2. Read the tea leaves: read the newspapers. To career spot, you must be aware of the business world’s ever-shifting sands. Industries expand and contract, markets have up cycles and down, and what worked yesterday doesn’t always work today. You must be ever-vigilant and anticipate where things are headed. When you see a critical mass coalesce, or spot a pattern that resonates, it’s time to take action. For our business, it may mean realizing when we’re entering an economic downturn and refocusing or repositioning business in much the same way investors rebalance their portfolios.
  3. Realize that you are your own competitive advantage. Everyone is an individual. Everyone has their own special set of strengths and weaknesses. The trick is to capitalize on your strengths by aligning them with the trends you’ve observed in Step 2. I’m not saying this as a general platitude, as a generic warm-fuzzy, or as a Hallmark card bon mot. Rather, I’m suggesting you go beyond resume text and consider themes that have emerged over the course of your career. Examine your successes as well as the flip-side of your failures for the hidden strengths you may have embedded in them. During my journalism career, I was extraordinarily idealistic about the Fourth Estate and frequently jousted with my superiors, advocating for a great story and for the greater good. Was I a total pain in the derri?re? Definitely. Would I do it differently if I had it to do over again? Definitely. But the passion, determination, idealism, and depth of concern I had about advocating for doing the right thing were simply building blocks that were in their formative stages. Years later, it all came together when I rebranded our search firm and human capital intelligence practice “The Good Search,” the first search practice committed to serving employers-of-choice.
  4. Blink. Trust your instinct: use it to guide your innovation. Trust your gut. The older I get, the more I realize that if something feels wrong, it probably is. Moreover, we may be hard-wired for intuition, for profound knowledge and intelligence on a subconscious level. You still need to be educated, and to advance your training through conventional means. Often the thing that makes the difference between success and failure or between success and blow-the-roof-off super-stardom is trusting your inner wisdom.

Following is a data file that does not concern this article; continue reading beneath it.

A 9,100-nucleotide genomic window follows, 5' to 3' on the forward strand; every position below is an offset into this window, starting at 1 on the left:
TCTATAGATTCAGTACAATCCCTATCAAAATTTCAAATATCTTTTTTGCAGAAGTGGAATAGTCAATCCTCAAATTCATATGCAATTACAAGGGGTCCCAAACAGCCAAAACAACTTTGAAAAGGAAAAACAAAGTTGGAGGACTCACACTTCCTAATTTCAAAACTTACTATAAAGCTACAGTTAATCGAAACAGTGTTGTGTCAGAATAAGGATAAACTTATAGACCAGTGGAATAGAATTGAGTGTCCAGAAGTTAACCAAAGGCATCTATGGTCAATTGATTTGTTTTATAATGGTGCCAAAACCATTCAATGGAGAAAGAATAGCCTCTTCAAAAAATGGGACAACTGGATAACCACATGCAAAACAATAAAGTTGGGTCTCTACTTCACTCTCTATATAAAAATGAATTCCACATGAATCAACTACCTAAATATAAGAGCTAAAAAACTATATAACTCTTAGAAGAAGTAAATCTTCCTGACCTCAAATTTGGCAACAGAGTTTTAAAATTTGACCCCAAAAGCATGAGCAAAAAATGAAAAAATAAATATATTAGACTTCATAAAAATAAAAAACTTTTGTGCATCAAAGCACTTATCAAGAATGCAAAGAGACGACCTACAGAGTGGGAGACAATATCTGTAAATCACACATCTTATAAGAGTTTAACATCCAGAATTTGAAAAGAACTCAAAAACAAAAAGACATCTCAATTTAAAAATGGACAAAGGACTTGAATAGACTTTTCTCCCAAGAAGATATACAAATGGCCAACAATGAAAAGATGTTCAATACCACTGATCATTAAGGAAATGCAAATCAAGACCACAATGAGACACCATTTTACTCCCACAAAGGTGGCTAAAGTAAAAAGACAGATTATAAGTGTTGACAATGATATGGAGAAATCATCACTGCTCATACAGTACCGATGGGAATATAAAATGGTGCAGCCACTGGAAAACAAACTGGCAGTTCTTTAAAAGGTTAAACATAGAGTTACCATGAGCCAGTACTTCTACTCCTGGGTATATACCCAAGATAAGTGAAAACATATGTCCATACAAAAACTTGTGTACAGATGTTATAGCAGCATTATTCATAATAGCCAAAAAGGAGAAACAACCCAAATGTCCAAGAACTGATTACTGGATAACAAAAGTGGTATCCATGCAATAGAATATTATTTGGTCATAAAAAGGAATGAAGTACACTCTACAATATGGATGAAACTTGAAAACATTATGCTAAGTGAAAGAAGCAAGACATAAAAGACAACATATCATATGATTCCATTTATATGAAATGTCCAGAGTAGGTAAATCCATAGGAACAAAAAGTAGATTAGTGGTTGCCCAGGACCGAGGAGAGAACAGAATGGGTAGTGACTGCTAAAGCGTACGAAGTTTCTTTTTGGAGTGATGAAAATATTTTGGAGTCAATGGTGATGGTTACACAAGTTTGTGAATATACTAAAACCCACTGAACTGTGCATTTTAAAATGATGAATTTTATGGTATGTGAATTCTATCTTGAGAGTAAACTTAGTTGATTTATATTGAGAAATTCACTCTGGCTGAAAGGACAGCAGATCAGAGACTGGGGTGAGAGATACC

5. Spark a revolution: become more evolved. If you haven’t failed lately, then you may have gotten too content operating in your safe zone. If you find yourself blaming others, circumstance, or other outside factors, you’re wasting energy and valuable time. Instead, capture the lesson contained in every challenge you encounter. Not to go all New Age on you, but increasingly business people are turning to meditation as a way to become more present and aware as they engage in business. Being fully present and devoid of distraction makes you more successful. You don’t have to do yoga to get there. Other forms of exercise can put you into a meditative state, and biofeedback devices can as well.

Honor one’s past and use every lesson contained therein as recruiters. The lessons might come from childhood as an extension on the thesis, All I Really Need to Know I Learned in Kindergarten. (Share everything. Play fair. Don’t hit people.) The lessons can come from relationships with significant others or from raising children. They can come from failure and loss as much as they come from success and acquisition.

The secret to career spotting is developing symphonic awareness by noticing emerging and repeating patterns, the themes and counter-themes, the harmony as well as the dissonance. In the end, it empowers each of us to serve as conductor of one’s vocation and avocation.